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June 24, 2022

Janice Grubin Featured in Law360 Pulse Article on LGBTQIA+ Inclusivity in the Legal Industry

Janice Grubin, partner and Restructuring, Bankruptcy & Creditors’ Rights Practice Area co-chair, was featured in the Law360 Pulse article “LGBTQ Attys and Staff Talk Inclusivity in Mid-Law” about how in recent years, the legal industry has not only focused more on racial and ethnic diversity but also diversity of gender identity and sexual orientation. While LGBTQIA+ representation in the legal industry has made significant strides, there’s still more work to be done.

The article states, “Janice . . . said that she was not comfortable being out as a lesbian at work for most of her career.” Janice continued, “Part of that was my own self-awareness, and part of that was I was just not comfortable at the firms I worked at the time.”

Janice, who’s been with her wife for 36 years, came out to her co-workers only after same-sex marriage became legal in New York State. “It came at a time when I had a number of years of practice under my belt, I felt confident in my abilities, and I felt comfortable enough in who I was to come out. And I have been met with nothing but support.”

About firms being inclusive and supportive of trans attorneys and staff, Janice said, “I know my firm is progressive, and we’ve addressed [trans-inclusive bathrooms], but I think many firms don’t really think of those things.”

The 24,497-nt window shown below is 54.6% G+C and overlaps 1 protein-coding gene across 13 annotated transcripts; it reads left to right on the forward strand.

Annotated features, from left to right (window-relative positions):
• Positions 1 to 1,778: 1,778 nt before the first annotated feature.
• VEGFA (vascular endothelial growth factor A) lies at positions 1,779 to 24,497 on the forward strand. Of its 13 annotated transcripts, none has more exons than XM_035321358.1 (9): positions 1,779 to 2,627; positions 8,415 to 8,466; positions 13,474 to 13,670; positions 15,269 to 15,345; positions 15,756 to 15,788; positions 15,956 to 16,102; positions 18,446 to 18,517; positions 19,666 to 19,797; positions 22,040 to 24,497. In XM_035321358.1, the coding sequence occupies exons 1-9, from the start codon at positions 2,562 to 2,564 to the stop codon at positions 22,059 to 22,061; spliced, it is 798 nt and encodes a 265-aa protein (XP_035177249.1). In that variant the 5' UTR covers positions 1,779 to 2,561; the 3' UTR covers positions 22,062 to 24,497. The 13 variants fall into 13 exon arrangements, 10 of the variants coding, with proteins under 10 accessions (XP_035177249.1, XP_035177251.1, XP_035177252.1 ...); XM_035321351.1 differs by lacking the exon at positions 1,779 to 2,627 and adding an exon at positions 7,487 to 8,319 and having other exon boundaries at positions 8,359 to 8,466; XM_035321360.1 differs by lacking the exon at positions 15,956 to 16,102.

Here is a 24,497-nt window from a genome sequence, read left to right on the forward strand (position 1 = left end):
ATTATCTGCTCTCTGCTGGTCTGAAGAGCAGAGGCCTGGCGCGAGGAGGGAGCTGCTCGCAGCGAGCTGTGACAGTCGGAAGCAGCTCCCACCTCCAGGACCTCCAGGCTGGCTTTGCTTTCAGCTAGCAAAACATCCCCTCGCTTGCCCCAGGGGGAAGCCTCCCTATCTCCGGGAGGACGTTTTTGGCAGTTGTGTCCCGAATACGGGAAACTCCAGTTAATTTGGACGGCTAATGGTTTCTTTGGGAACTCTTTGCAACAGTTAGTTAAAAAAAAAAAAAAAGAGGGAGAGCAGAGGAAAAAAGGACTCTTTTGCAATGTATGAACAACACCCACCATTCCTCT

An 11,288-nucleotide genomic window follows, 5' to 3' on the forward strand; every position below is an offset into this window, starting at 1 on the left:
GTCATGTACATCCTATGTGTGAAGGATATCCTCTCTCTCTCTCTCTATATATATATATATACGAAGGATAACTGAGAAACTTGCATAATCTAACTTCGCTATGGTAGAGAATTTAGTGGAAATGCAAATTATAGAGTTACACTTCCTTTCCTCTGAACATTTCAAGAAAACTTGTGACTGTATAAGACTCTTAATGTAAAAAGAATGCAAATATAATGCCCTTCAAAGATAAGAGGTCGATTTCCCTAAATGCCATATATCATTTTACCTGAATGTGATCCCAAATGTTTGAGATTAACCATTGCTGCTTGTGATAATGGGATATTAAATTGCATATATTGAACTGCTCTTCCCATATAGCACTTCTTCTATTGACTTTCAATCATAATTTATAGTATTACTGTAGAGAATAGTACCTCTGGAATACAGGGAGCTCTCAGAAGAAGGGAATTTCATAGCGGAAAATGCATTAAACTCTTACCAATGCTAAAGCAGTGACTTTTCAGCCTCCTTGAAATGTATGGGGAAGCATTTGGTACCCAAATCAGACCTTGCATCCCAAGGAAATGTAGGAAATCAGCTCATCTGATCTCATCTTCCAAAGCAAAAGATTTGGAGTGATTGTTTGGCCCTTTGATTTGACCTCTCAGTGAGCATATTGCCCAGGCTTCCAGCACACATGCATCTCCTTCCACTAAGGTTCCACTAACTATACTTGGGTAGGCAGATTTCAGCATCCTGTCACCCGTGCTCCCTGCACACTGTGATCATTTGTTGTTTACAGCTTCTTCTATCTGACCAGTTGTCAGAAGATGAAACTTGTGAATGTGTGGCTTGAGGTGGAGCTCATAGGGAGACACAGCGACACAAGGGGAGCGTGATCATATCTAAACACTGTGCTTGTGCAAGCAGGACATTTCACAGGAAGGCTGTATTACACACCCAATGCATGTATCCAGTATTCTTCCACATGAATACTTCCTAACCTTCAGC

However, even though the legal industry is, by and large, doing and saying the right things, it’s uncertain just how much of an impact this support will have over time.

About LGBTQIA+ inclusion in the industry in the past, Janice said, “It was a nonentity for many, many years.” Although many firms have stayed current and have changed with the demands of society, being supportive of LGBTQIA+ individuals is still considered a progressive attitude rather than the status quo across the industry.  

The progress that’s taking place in the legal industry, while gradual, is overall positive. The article states, “In coming years, respondents hope to see firms continue to recruit more LGBTQ attorneys, improve policies, and dedicate resources to initiatives like LGBTQ employee groups. They are also optimistic that the industry will be able to build on the work that has already been done.”

About the importance of LGBTQIA+ individuals being promoted and having leadership positions, Janice said, “Because I tend to have some personal power and I am a leader [in the practice group], everywhere I have been since I’ve been out, I’ve been treated with respect. . . . And these things have a positive effect on my colleagues, on the people I report to, the people who report to me. It’s like a snowball effect.”


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